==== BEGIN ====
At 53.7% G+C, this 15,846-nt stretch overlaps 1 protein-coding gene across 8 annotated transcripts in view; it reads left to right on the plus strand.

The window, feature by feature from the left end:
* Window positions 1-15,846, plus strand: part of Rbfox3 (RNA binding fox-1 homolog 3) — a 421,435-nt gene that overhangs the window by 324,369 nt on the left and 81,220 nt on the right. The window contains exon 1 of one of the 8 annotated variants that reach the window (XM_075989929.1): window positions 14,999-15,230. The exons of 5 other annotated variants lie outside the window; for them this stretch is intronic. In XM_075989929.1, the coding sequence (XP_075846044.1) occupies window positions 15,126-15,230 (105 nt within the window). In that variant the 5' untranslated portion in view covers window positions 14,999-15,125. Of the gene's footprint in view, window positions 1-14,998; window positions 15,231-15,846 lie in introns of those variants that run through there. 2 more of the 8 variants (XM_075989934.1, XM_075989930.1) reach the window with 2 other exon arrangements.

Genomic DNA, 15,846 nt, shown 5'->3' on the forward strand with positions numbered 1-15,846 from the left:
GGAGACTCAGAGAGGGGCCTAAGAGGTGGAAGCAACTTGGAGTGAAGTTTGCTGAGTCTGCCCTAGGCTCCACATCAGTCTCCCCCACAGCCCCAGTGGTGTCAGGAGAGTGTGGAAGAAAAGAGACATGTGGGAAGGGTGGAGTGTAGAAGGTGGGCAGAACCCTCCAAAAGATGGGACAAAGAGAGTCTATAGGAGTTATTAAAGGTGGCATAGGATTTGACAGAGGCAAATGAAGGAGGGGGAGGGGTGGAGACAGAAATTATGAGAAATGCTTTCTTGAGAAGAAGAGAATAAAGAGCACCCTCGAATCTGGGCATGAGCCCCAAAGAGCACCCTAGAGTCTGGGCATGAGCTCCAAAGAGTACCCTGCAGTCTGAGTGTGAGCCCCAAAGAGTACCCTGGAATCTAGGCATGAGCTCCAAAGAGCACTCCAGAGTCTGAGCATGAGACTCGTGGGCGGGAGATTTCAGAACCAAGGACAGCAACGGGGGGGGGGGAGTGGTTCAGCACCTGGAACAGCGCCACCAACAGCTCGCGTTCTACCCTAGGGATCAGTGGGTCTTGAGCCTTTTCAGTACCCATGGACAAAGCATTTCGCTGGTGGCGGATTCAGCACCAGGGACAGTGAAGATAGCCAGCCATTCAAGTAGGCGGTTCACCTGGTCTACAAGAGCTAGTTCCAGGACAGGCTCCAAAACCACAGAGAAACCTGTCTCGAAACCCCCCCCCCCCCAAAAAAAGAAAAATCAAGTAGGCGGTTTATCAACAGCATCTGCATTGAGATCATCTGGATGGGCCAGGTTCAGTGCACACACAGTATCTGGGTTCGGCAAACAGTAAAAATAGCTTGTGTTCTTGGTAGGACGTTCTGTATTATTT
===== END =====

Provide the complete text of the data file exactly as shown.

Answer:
At 53.7% G+C, this 15,846-nt stretch overlaps 1 protein-coding gene across 8 annotated transcripts in view; it reads left to right on the plus strand.

The window, feature by feature from the left end:
* Window positions 1-15,846, plus strand: part of Rbfox3 (RNA binding fox-1 homolog 3) — a 421,435-nt gene that overhangs the window by 324,369 nt on the left and 81,220 nt on the right. The window contains exon 1 of one of the 8 annotated variants that reach the window (XM_075989929.1): window positions 14,999-15,230. The exons of 5 other annotated variants lie outside the window; for them this stretch is intronic. In XM_075989929.1, the coding sequence (XP_075846044.1) occupies window positions 15,126-15,230 (105 nt within the window). In that variant the 5' untranslated portion in view covers window positions 14,999-15,125. Of the gene's footprint in view, window positions 1-14,998; window positions 15,231-15,846 lie in introns of those variants that run through there. 2 more of the 8 variants (XM_075989934.1, XM_075989930.1) reach the window with 2 other exon arrangements.

Genomic DNA, 15,846 nt, shown 5'->3' on the forward strand with positions numbered 1-15,846 from the left:
GGAGACTCAGAGAGGGGCCTAAGAGGTGGAAGCAACTTGGAGTGAAGTTTGCTGAGTCTGCCCTAGGCTCCACATCAGTCTCCCCCACAGCCCCAGTGGTGTCAGGAGAGTGTGGAAGAAAAGAGACATGTGGGAAGGGTGGAGTGTAGAAGGTGGGCAGAACCCTCCAAAAGATGGGACAAAGAGAGTCTATAGGAGTTATTAAAGGTGGCATAGGATTTGACAGAGGCAAATGAAGGAGGGGGAGGGGTGGAGACAGAAATTATGAGAAATGCTTTCTTGAGAAGAAGAGAATAAAGAGCACCCTCGAATCTGGGCATGAGCCCCAAAGAGCACCCTAGAGTCTGGGCATGAGCTCCAAAGAGTACCCTGCAGTCTGAGTGTGAGCCCCAAAGAGTACCCTGGAATCTAGGCATGAGCTCCAAAGAGCACTCCAGAGTCTGAGCATGAGACTCGTGGGCGGGAGATTTCAGAACCAAGGACAGCAACGGGGGGGGGGGAGTGGTTCAGCACCTGGAACAGCGCCACCAACAGCTCGCGTTCTACCCTAGGGATCAGTGGGTCTTGAGCCTTTTCAGTACCCATGGACAAAGCATTTCGCTGGTGGCGGATTCAGCACCAGGGACAGTGAAGATAGCCAGCCATTCAAGTAGGCGGTTCACCTGGTCTACAAGAGCTAGTTCCAGGACAGGCTCCAAAACCACAGAGAAACCTGTCTCGAAACCCCCCCCCCCCCAAAAAAAGAAAAATCAAGTAGGCGGTTTATCAACAGCATCTGCATTGAGATCATCTGGATGGGCCAGGTTCAGTGCACACACAGTATCTGGGTTCGGCAAACAGTAAAAATAGCTTGTGTTCTTGGTAGGACGTTCTGTATTATTT